FIG. 5 shows a cross-sectional view of another embodiment which could be similar to that illustrated in 4B where a portion 92 is cut, carved, burned or otherwise provided a depth 94 into the carpet to distinguish section 92 from adjacent sections 96 and 98. In addition to cutting and carving, other frames may be provided in other embodiments in conjunction with removal of carpet as has been described above or with coloring by dripping or otherwise providing a coloration of a post treatment after cutting the tiles 10 in a new manner that has not believed to have been previously performed in the prior art. Discontinuity can result from post tufting coloring, carving, burning, cutting, etc., to create a visible discernment from interior portion 68 and at least a portion of side portion 34.

FIG. 6 shows an internal perimeter 59 similar to perimeters 70,76 in that which would be defined by segments such as 56 and 58. This perimeter 59 is not parallel to edges like 51,53,55,37. Perimeter 59 could be provided as could be shown in FIG. 2 at third station 44 or otherwise to provide a non-linear treatment to side portions to provide this or other frame types. Furthermore, although the internal perimeter defined by 56 and 58 is not linear, it is possible that a second perimeter 100 could be created which is (or is not) linear in conjunction with the non-linear internal perimeters defined by segments 56,58 or others.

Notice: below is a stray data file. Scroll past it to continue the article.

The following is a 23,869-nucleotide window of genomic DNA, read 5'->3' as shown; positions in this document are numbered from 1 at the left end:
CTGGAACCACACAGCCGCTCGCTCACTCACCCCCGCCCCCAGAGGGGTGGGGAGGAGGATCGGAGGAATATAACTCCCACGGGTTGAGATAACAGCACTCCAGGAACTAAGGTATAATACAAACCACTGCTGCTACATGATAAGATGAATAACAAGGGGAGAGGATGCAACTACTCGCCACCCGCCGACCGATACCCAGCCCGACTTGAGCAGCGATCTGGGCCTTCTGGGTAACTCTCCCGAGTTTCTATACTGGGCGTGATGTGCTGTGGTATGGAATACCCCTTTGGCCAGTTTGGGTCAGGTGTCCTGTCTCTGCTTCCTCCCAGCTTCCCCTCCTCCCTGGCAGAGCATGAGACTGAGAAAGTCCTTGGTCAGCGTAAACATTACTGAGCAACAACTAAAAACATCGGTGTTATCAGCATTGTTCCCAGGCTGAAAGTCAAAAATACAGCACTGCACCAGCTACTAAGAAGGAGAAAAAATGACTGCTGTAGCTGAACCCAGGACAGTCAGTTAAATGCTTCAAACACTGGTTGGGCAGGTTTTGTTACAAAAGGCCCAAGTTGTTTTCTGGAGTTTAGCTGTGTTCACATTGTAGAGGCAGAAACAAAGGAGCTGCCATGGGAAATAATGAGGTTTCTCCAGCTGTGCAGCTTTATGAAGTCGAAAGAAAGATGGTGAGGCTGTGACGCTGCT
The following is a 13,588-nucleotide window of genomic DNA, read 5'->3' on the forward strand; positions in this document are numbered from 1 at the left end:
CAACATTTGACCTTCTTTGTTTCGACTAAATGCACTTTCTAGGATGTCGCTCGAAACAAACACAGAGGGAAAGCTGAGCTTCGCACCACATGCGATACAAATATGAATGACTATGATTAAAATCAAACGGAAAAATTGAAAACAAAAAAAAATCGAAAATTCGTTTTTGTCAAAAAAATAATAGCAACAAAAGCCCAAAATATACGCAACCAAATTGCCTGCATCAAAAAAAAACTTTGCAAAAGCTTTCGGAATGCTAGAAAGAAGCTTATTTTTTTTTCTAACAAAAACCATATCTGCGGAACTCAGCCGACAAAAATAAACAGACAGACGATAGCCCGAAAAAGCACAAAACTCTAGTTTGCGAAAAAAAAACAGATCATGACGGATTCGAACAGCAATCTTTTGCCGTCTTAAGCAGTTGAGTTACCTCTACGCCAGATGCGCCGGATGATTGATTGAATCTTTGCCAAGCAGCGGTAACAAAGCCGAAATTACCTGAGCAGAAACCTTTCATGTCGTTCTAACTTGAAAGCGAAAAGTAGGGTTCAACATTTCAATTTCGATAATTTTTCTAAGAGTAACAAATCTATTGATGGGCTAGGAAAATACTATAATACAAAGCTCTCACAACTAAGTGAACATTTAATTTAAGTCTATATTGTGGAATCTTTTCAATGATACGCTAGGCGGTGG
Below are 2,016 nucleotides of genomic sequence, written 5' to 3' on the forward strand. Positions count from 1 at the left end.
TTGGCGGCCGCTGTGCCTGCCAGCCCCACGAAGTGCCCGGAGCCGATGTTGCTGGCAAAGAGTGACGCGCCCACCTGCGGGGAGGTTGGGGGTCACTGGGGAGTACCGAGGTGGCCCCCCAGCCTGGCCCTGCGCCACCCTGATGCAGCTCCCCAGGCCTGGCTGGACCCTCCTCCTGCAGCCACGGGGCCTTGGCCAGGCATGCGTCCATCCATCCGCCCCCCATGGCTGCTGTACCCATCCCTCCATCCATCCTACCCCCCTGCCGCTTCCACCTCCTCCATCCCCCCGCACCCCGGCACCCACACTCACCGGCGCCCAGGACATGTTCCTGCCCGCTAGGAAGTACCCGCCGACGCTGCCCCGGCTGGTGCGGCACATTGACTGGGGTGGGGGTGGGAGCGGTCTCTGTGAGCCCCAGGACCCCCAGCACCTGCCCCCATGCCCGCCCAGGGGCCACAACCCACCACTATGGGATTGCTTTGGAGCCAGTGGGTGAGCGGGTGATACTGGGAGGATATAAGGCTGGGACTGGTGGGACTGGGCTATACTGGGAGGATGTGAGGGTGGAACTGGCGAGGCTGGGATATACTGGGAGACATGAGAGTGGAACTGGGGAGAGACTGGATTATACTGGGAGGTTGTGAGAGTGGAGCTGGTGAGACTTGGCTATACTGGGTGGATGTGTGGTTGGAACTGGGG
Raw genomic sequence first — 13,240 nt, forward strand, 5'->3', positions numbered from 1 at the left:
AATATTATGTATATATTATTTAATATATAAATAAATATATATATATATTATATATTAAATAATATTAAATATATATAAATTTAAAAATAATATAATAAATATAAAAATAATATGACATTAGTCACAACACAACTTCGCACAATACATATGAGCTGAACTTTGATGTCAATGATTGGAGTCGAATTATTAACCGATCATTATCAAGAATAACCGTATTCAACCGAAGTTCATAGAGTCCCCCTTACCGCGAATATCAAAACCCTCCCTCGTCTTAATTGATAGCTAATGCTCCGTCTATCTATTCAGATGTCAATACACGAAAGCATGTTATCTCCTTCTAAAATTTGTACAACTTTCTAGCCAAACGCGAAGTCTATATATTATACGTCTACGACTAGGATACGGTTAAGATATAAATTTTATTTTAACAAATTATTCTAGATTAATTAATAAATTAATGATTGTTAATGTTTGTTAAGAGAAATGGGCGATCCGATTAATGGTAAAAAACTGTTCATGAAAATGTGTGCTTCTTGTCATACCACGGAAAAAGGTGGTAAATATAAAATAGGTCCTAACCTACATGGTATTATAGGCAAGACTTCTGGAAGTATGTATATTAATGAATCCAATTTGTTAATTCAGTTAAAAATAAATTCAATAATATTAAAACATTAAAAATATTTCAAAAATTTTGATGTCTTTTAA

Frames such as looking at FIG. 4B could include the entire side portion 34 as well as a discontinuity 70. In other embodiments it may just include the discontinuity 70 and/or other portions such as the cut portion 92 carved in FIG. 5 which may be cut, burned, or otherwise provided. In yet other embodiments, still other frames may further distinguish internal portion 68 relative to side portions 34 or portion side portions 34 as would be understood in the art. Frames as here defined do not include tufted differences such as if a square pattern were tufted internal to a side portion such as with high and low loops as technology exists to be able to provide that as a design. Furthermore, frames may be provided prior to cutting into tile such as by carving or tip shearing the side portions 34 relative to non-tip sheared internal portions 68 and then cutting into carpet tile in other embodiments.